Religious Rick may or may not be a religious fanatic, but he will always inject religion into the conversation at inappropriate moments, usually to condemn you for feeling depressed (Best and Worst Things to Say to Someone Who is Depressed). I dealt with an entire church of Religious Ricks early in recovery, and it got so bad I left the church.

The good news is our culture is shifting to a more progressive stance toward mental illness and houses of worship are moving as well. Our churches, temples, synagogues, and mosques are starting to offer counseling (yes, it's buyer-beware therapy, but most of the time the therapist is qualified to help you) and work alongside doctors and social workers. Clergy are beginning to understand mental illness is not a lack of faith or demon possession but a chemical imbalance, and when they address this from the pulpit, Religious Rick will either adjust his views accordingly or become the one guy at every church who isn't happy there and wants to change it to his satisfaction.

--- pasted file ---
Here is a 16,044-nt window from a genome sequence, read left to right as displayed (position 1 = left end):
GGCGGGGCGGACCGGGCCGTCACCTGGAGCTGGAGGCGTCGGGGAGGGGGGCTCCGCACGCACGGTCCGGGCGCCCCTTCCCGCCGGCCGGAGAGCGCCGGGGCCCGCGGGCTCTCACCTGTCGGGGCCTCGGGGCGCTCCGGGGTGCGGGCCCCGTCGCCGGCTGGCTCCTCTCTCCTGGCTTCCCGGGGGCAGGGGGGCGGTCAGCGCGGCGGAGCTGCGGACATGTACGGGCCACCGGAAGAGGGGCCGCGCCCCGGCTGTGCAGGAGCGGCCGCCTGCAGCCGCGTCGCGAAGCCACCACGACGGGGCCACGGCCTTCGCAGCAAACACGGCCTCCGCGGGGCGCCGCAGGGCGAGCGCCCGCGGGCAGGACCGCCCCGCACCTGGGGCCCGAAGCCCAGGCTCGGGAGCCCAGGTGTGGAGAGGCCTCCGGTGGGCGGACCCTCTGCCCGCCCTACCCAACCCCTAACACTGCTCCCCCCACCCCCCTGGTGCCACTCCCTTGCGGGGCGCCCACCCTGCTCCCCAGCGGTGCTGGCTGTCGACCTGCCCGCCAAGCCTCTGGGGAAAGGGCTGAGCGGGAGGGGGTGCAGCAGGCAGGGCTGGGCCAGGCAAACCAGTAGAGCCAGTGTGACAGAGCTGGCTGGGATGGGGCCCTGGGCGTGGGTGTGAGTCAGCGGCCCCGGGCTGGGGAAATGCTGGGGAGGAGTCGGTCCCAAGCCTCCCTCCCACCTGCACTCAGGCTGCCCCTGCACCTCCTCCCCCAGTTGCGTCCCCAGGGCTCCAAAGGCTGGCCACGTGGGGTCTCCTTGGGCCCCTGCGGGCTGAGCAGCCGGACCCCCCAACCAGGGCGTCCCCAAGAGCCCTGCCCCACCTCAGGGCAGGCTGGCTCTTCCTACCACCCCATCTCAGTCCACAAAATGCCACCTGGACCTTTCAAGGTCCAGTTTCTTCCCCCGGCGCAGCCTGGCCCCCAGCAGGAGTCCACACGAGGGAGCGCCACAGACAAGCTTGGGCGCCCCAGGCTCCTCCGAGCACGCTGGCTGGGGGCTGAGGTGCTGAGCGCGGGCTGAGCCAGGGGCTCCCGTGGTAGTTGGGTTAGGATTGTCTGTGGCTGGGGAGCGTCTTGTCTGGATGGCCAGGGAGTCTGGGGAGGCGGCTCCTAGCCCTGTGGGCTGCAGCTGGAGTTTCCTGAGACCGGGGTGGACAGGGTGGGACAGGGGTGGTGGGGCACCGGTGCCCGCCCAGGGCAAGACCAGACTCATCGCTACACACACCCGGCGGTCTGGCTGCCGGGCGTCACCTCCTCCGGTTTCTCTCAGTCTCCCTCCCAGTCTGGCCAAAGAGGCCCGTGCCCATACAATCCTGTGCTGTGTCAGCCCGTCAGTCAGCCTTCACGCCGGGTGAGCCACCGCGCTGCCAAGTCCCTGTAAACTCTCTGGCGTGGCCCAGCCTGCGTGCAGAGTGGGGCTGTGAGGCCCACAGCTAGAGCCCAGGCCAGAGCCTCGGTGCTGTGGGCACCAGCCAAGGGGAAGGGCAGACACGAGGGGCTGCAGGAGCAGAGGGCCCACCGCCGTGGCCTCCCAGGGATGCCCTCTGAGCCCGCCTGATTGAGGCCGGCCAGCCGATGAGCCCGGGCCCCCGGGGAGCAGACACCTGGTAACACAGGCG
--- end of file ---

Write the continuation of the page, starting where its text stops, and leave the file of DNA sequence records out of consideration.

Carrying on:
Religious Rick is best ignored. An argument over sacred writings such as "King David was depressed," will only convince him his hard-line stance is the only stance. Any attempt at education will likely drive him further into his black-and-white world. Religious Rick needs a change of heart, and, sadly, that's not caused by debate. I've tried. My advice is to ignore him. You may even want to block him.

So those are three toxic people on Facebook and how to handle them. What toxic people have you met and how did you handle them? Leave an answer in the comments.

You can also find Becky Oberg on Google+, Facebook and Twitter and Linkedin.

APA Reference
Oberg, B. (2017, February 20). How to Handle Toxic Facebook Friends, HealthyPlace. Retrieved on 2024, June 20 from

Author: Becky Oberg

Jim Gibson
June, 25 2018 at 6:17 am